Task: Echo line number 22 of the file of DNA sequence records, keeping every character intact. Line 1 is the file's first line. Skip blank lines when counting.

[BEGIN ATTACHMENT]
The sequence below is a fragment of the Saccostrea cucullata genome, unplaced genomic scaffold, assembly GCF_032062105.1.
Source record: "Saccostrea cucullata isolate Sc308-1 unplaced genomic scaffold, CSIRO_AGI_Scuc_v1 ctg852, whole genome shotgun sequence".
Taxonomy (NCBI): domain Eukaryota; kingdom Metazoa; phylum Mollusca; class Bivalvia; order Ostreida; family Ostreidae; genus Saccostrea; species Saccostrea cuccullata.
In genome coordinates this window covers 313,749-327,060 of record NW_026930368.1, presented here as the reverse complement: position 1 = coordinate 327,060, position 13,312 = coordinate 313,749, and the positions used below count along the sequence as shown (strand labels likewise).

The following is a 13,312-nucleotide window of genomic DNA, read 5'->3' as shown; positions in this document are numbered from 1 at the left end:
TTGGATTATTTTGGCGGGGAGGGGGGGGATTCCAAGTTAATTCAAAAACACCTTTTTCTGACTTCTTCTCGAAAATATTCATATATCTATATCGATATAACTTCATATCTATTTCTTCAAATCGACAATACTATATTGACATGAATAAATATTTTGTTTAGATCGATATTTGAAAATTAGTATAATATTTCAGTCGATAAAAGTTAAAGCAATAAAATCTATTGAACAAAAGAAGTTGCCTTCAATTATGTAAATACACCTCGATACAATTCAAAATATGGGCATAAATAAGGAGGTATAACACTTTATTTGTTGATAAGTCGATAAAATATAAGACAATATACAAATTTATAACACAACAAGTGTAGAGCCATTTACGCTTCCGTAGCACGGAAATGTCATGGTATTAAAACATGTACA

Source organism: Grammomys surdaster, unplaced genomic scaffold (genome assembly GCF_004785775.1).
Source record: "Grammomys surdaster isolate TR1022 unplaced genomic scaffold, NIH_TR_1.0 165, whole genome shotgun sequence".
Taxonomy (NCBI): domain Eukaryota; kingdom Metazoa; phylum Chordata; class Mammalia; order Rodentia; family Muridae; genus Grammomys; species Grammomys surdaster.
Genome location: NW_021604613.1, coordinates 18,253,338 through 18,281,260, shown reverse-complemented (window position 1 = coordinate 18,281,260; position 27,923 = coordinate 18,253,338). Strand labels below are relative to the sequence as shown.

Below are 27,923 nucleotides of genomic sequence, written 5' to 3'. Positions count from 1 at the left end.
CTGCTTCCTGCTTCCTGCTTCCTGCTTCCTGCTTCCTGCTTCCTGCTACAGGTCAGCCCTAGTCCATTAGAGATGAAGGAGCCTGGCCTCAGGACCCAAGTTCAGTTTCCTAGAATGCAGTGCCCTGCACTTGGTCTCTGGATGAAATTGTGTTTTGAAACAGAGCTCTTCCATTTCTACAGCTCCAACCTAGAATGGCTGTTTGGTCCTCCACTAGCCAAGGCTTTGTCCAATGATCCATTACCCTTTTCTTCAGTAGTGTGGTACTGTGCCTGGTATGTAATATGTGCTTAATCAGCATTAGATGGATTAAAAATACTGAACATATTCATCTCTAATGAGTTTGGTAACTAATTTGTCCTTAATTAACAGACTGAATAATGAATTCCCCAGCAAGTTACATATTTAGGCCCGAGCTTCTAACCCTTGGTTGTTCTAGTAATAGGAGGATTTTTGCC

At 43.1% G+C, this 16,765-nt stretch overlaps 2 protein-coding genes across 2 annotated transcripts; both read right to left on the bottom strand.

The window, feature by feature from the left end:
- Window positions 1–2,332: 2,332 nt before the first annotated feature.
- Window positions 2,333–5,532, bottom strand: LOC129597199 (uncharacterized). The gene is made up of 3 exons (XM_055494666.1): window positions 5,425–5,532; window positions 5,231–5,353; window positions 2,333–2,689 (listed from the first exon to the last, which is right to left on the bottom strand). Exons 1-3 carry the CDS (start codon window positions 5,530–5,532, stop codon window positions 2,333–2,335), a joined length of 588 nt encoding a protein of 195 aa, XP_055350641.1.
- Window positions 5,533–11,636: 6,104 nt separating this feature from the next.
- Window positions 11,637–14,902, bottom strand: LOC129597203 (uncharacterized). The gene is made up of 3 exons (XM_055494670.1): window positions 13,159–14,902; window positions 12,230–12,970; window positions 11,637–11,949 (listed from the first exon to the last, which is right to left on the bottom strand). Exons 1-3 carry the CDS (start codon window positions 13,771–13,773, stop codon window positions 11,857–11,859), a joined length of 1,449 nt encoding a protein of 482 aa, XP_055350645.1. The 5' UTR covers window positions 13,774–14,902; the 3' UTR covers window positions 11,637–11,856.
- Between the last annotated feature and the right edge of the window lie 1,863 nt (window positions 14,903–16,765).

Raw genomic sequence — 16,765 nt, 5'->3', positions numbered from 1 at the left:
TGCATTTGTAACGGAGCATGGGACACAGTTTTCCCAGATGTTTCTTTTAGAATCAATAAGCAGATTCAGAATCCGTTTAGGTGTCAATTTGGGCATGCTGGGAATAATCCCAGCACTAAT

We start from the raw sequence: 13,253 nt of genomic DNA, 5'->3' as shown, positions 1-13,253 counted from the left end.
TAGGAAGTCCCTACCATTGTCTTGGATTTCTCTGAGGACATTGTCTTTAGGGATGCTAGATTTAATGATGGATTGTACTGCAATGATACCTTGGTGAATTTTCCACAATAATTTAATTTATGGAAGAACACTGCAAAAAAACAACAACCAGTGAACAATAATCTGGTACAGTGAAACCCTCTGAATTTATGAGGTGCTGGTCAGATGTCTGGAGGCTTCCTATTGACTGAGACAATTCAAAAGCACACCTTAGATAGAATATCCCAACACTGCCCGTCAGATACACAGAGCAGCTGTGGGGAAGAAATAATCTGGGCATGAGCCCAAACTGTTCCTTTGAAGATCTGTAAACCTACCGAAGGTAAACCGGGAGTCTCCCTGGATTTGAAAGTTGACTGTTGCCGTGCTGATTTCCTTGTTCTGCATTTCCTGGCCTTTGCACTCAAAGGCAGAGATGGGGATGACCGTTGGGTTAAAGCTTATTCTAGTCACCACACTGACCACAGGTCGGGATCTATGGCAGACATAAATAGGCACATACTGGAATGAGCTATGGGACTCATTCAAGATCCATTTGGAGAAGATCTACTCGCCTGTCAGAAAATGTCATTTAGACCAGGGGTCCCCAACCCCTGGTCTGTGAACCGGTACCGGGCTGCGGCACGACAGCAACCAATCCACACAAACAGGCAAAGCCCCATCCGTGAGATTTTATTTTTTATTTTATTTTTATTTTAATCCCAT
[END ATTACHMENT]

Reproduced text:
We start from the raw sequence: 13,253 nt of genomic DNA, 5'->3' as shown, positions 1-13,253 counted from the left end.